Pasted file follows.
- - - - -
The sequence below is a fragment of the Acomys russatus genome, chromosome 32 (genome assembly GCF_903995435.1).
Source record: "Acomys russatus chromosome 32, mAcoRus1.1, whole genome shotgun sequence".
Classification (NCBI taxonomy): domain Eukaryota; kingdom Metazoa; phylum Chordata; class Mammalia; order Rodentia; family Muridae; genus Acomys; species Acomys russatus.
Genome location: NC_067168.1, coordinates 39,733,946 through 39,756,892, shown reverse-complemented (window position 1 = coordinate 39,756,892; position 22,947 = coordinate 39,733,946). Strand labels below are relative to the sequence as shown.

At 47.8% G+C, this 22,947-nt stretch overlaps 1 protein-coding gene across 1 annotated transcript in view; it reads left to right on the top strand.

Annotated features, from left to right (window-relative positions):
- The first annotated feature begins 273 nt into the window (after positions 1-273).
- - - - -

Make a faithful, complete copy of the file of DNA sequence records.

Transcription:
The sequence below is a fragment of the Acomys russatus genome, chromosome 32 (genome assembly GCF_903995435.1).
Source record: "Acomys russatus chromosome 32, mAcoRus1.1, whole genome shotgun sequence".
Classification (NCBI taxonomy): domain Eukaryota; kingdom Metazoa; phylum Chordata; class Mammalia; order Rodentia; family Muridae; genus Acomys; species Acomys russatus.
Genome location: NC_067168.1, coordinates 39,733,946 through 39,756,892, shown reverse-complemented (window position 1 = coordinate 39,756,892; position 22,947 = coordinate 39,733,946). Strand labels below are relative to the sequence as shown.

At 47.8% G+C, this 22,947-nt stretch overlaps 1 protein-coding gene across 1 annotated transcript in view; it reads left to right on the top strand.

Annotated features, from left to right (window-relative positions):
- The first annotated feature begins 273 nt into the window (after positions 1-273).